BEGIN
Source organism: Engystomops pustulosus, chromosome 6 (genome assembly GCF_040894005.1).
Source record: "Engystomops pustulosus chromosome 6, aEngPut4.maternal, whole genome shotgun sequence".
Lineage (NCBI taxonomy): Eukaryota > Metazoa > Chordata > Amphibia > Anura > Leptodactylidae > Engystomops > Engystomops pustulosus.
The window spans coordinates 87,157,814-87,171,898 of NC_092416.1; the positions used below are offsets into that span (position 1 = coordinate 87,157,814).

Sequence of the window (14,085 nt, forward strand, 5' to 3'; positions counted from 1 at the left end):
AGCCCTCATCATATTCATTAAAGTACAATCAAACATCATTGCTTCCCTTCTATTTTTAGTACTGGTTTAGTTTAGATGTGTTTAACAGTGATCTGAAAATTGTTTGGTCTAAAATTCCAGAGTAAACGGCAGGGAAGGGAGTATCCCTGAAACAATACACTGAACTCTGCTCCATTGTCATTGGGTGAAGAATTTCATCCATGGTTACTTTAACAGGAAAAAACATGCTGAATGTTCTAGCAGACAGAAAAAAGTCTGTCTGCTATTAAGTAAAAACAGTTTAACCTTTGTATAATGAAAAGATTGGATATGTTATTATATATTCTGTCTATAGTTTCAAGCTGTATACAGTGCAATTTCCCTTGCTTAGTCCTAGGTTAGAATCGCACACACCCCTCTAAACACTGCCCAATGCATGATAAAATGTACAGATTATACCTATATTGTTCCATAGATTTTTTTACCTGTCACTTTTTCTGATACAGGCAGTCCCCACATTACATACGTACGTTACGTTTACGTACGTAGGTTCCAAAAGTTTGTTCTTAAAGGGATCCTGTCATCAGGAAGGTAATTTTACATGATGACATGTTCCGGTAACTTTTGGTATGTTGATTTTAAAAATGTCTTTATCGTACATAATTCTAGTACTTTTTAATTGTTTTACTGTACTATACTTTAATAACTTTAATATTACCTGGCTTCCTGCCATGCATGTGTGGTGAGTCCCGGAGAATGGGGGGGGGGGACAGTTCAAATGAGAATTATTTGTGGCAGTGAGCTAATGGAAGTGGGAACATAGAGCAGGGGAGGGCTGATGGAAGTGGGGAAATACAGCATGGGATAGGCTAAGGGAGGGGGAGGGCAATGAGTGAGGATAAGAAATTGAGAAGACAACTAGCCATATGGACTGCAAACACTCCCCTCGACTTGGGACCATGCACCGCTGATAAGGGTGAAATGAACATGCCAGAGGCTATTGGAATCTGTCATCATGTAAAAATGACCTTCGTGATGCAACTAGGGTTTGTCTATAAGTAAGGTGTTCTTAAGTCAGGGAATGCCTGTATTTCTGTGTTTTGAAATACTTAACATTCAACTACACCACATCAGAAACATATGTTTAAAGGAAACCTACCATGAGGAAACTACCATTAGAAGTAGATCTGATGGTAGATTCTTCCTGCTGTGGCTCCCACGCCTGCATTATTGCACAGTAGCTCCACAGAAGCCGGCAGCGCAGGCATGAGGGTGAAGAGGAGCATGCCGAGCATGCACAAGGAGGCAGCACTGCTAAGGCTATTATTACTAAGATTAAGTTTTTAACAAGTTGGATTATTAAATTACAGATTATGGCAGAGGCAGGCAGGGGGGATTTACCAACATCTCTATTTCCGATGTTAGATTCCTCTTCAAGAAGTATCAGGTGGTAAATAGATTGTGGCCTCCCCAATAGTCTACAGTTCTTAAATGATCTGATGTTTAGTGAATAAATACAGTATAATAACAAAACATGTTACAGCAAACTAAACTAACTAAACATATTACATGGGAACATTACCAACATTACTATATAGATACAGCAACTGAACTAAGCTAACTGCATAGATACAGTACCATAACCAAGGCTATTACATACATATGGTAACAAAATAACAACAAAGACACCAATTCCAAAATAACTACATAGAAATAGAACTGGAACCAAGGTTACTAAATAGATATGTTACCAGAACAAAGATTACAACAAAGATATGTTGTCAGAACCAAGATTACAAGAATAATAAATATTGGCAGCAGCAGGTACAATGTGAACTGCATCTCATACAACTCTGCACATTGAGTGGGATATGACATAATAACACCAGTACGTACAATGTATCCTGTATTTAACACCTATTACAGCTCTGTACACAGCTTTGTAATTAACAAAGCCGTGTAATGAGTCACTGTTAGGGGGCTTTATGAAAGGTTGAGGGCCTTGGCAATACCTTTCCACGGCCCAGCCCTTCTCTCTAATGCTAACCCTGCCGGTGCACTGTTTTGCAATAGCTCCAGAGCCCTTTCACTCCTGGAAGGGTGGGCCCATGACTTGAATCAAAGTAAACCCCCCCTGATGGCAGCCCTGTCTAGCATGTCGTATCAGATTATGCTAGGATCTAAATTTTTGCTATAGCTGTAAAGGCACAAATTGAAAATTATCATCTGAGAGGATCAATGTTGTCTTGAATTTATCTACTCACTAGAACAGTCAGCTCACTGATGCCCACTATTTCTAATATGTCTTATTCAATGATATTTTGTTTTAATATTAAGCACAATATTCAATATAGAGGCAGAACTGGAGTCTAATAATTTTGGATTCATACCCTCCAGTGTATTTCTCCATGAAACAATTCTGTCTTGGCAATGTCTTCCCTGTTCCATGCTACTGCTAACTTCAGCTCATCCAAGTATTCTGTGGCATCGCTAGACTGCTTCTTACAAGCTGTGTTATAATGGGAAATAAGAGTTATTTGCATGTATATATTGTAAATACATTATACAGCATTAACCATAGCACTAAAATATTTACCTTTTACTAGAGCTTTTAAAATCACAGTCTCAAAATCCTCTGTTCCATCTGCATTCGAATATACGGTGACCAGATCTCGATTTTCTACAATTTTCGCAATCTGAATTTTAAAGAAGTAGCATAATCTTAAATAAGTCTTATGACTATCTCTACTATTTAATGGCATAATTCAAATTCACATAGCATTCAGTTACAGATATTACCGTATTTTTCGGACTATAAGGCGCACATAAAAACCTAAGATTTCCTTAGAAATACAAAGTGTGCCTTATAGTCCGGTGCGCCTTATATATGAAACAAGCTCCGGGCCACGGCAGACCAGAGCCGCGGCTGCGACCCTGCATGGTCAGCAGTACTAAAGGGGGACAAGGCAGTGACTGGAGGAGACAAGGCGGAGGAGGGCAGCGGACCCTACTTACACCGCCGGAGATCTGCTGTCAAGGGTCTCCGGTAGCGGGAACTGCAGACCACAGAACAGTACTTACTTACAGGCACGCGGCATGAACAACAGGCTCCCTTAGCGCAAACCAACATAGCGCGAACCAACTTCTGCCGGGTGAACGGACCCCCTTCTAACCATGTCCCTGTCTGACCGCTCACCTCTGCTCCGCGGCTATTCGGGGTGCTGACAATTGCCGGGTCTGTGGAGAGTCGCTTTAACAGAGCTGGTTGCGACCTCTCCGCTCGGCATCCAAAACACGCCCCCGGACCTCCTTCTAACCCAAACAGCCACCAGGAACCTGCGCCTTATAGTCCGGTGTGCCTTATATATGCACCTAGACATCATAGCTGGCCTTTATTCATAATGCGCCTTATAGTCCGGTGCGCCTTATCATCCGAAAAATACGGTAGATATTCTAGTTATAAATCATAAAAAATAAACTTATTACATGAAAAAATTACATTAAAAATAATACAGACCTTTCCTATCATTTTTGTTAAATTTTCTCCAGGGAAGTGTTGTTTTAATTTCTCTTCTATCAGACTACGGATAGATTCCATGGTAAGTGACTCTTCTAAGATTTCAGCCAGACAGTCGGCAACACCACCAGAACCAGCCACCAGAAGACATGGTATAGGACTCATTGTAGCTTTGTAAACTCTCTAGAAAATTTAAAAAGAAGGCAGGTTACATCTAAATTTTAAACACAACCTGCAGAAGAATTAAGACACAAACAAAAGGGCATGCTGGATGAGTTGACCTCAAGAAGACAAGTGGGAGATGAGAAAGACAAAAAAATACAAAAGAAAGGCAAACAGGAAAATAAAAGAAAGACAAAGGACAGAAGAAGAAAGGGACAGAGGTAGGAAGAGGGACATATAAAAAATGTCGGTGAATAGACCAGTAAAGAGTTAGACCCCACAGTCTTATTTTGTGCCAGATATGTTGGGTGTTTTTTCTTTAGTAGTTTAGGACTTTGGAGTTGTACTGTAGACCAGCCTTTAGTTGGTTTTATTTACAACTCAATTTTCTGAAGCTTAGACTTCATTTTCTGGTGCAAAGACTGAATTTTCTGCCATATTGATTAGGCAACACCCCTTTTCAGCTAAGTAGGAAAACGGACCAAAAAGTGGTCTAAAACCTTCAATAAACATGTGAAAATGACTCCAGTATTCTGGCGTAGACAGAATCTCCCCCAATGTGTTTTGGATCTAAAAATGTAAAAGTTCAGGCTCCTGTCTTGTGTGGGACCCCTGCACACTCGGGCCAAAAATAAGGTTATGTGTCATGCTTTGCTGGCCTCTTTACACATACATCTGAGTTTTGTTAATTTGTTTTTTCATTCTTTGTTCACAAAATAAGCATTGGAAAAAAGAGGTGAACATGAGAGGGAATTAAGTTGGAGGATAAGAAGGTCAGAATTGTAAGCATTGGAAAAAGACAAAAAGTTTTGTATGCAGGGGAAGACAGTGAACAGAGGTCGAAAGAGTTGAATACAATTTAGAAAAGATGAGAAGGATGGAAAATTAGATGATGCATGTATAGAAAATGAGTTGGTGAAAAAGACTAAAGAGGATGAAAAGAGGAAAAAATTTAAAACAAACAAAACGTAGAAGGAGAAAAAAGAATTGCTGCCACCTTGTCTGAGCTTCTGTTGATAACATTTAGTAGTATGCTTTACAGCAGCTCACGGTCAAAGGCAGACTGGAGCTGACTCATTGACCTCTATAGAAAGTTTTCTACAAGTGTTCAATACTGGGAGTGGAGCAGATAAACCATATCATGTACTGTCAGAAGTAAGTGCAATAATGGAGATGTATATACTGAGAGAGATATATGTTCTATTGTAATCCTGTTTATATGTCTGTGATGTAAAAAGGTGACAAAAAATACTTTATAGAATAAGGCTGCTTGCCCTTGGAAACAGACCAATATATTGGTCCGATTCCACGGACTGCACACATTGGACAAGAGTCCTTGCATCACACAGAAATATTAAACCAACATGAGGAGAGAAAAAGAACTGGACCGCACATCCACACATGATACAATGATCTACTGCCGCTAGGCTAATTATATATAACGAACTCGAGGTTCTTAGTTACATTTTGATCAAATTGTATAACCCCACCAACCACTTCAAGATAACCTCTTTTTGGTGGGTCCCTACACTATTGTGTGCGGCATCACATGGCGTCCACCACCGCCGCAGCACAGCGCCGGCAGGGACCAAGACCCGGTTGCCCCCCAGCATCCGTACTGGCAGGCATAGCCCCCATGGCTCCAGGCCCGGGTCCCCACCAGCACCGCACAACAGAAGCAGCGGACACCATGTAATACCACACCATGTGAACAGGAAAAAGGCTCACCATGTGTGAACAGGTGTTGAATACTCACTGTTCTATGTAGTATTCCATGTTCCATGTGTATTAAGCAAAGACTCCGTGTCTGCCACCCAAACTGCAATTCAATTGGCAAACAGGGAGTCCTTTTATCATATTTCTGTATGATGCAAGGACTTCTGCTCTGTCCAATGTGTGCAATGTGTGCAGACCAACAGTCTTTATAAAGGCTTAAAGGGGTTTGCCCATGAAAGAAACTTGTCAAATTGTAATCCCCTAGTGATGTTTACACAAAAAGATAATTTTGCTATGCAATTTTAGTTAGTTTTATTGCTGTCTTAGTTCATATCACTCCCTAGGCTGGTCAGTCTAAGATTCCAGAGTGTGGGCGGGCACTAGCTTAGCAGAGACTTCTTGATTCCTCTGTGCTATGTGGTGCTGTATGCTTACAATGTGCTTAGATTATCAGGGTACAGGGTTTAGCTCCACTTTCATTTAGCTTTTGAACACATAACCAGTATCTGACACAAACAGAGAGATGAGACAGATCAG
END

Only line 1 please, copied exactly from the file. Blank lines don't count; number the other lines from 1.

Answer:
Source organism: Engystomops pustulosus, chromosome 6 (genome assembly GCF_040894005.1).